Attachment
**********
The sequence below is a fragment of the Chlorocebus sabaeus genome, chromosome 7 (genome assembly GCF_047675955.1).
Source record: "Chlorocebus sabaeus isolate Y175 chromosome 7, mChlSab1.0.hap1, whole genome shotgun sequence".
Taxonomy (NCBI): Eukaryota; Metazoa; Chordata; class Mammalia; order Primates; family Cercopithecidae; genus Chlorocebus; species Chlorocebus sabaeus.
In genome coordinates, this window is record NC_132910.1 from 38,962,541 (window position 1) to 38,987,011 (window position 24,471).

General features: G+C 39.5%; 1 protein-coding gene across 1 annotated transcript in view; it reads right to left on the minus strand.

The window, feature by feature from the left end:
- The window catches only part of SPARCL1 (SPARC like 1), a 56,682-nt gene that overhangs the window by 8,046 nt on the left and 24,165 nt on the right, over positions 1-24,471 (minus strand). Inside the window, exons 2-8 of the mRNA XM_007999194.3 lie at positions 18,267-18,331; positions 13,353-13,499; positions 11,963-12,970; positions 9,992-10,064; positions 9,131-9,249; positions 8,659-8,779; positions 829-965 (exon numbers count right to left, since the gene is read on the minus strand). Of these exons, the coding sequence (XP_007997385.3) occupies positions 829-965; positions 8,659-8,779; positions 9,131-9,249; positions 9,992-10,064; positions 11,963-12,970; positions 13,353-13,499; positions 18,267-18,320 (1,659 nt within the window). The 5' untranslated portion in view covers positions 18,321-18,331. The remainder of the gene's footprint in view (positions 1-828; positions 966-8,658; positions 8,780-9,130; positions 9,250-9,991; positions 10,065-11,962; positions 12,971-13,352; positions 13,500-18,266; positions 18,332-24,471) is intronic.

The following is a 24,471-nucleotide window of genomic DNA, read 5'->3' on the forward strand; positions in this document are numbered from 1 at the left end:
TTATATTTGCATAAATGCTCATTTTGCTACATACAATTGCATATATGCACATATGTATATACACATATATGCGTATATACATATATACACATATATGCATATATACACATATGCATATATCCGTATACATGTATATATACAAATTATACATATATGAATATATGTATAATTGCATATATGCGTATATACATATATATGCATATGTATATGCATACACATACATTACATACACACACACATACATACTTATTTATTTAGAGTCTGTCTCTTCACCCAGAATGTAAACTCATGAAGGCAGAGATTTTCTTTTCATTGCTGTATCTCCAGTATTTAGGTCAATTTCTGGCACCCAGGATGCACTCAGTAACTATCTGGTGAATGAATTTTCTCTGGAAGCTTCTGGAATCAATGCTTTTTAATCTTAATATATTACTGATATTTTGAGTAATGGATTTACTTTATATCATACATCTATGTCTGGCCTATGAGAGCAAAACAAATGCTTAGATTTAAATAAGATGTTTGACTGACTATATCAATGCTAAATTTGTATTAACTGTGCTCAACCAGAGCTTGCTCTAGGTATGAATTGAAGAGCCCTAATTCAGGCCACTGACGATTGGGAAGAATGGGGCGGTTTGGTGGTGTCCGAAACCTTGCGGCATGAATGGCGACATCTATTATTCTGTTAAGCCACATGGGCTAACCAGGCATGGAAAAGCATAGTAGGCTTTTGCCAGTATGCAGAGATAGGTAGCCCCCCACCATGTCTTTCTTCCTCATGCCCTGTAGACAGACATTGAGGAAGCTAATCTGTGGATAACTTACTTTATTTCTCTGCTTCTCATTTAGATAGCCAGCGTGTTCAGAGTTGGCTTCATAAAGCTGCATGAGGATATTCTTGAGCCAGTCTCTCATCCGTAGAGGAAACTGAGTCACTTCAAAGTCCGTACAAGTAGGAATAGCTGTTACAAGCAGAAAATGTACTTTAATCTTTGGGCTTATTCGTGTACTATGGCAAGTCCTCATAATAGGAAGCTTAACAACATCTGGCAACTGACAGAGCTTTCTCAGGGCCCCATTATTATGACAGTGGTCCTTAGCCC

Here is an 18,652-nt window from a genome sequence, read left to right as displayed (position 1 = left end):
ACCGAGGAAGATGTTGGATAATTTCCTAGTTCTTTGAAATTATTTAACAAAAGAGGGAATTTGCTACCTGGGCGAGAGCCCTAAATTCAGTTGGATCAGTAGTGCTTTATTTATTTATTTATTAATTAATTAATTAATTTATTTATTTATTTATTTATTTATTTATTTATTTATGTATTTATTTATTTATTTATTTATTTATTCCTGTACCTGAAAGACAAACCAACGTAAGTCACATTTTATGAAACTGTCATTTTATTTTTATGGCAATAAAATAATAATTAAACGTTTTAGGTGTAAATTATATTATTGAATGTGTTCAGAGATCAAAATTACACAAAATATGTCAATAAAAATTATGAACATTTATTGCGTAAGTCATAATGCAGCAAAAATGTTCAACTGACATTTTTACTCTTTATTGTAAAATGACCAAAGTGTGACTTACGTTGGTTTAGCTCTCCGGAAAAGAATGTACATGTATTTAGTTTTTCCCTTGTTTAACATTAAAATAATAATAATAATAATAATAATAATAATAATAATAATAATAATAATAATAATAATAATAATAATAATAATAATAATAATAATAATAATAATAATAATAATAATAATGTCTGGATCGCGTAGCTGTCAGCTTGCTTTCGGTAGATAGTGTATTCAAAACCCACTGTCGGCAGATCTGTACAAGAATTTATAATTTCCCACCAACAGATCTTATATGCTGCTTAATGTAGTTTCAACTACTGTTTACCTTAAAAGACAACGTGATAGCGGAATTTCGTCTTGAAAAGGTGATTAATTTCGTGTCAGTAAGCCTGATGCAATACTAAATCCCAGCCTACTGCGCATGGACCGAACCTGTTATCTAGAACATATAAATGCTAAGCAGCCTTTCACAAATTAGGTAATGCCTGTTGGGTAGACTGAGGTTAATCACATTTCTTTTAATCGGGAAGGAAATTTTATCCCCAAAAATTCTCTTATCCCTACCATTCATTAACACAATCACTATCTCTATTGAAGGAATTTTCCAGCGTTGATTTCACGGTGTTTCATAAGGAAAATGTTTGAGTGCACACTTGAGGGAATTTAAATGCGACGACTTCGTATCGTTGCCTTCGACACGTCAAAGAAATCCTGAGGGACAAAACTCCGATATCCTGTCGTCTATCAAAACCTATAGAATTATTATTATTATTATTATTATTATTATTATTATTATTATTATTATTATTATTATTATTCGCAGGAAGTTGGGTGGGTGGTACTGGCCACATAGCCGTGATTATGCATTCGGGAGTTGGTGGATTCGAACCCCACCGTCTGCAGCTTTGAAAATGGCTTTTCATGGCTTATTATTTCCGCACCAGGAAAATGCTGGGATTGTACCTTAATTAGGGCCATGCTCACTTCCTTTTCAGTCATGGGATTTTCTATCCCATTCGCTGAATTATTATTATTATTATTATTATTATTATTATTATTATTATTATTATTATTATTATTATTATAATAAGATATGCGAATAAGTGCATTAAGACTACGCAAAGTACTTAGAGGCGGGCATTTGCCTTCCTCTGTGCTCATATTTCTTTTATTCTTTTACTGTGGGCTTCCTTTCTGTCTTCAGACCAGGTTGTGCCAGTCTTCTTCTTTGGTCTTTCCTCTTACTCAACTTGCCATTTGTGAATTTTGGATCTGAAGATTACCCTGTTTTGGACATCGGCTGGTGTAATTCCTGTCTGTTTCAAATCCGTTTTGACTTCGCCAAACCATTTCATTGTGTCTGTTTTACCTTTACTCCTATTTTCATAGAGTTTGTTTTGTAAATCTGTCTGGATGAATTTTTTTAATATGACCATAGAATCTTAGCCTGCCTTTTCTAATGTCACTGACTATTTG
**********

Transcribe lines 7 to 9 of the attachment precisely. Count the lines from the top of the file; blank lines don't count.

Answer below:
- The window catches only part of SPARCL1 (SPARC like 1), a 56,682-nt gene that overhangs the window by 8,046 nt on the left and 24,165 nt on the right, over positions 1-24,471 (minus strand). Inside the window, exons 2-8 of the mRNA XM_007999194.3 lie at positions 18,267-18,331; positions 13,353-13,499; positions 11,963-12,970; positions 9,992-10,064; positions 9,131-9,249; positions 8,659-8,779; positions 829-965 (exon numbers count right to left, since the gene is read on the minus strand). Of these exons, the coding sequence (XP_007997385.3) occupies positions 829-965; positions 8,659-8,779; positions 9,131-9,249; positions 9,992-10,064; positions 11,963-12,970; positions 13,353-13,499; positions 18,267-18,320 (1,659 nt within the window). The 5' untranslated portion in view covers positions 18,321-18,331. The remainder of the gene's footprint in view (positions 1-828; positions 966-8,658; positions 8,780-9,130; positions 9,250-9,991; positions 10,065-11,962; positions 12,971-13,352; positions 13,500-18,266; positions 18,332-24,471) is intronic.

The following is a 24,471-nucleotide window of genomic DNA, read 5'->3' on the forward strand; positions in this document are numbered from 1 at the left end:
TTATATTTGCATAAATGCTCATTTTGCTACATACAATTGCATATATGCACATATGTATATACACATATATGCGTATATACATATATACACATATATGCATATATACACATATGCATATATCCGTATACATGTATATATACAAATTATACATATATGAATATATGTATAATTGCATATATGCGTATATACATATATATGCATATGTATATGCATACACATACATTACATACACACACACATACATACTTATTTATTTAGAGTCTGTCTCTTCACCCAGAATGTAAACTCATGAAGGCAGAGATTTTCTTTTCATTGCTGTATCTCCAGTATTTAGGTCAATTTCTGGCACCCAGGATGCACTCAGTAACTATCTGGTGAATGAATTTTCTCTGGAAGCTTCTGGAATCAATGCTTTTTAATCTTAATATATTACTGATATTTTGAGTAATGGATTTACTTTATATCATACATCTATGTCTGGCCTATGAGAGCAAAACAAATGCTTAGATTTAAATAAGATGTTTGACTGACTATATCAATGCTAAATTTGTATTAACTGTGCTCAACCAGAGCTTGCTCTAGGTATGAATTGAAGAGCCCTAATTCAGGCCACTGACGATTGGGAAGAATGGGGCGGTTTGGTGGTGTCCGAAACCTTGCGGCATGAATGGCGACATCTATTATTCTGTTAAGCCACATGGGCTAACCAGGCATGGAAAAGCATAGTAGGCTTTTGCCAGTATGCAGAGATAGGTAGCCCCCCACCATGTCTTTCTTCCTCATGCCCTGTAGACAGACATTGAGGAAGCTAATCTGTGGATAACTTACTTTATTTCTCTGCTTCTCATTTAGATAGCCAGCGTGTTCAGAGTTGGCTTCATAAAGCTGCATGAGGATATTCTTGAGCCAGTCTCTCATCCGTAGAGGAAACTGAGTCACTTCAAAGTCCGTACAAGTAGGAATAGCTGTTACAAGCAGAAAATGTACTTTAATCTTTGGGCTTATTCGTGTACTATGGCAAGTCCTCATAATAGGAAGCTTAACAACATCTGGCAACTGACAGAGCTTTCTCAGGGCCCCATTATTATGACAGTGGTCCTTAGCCC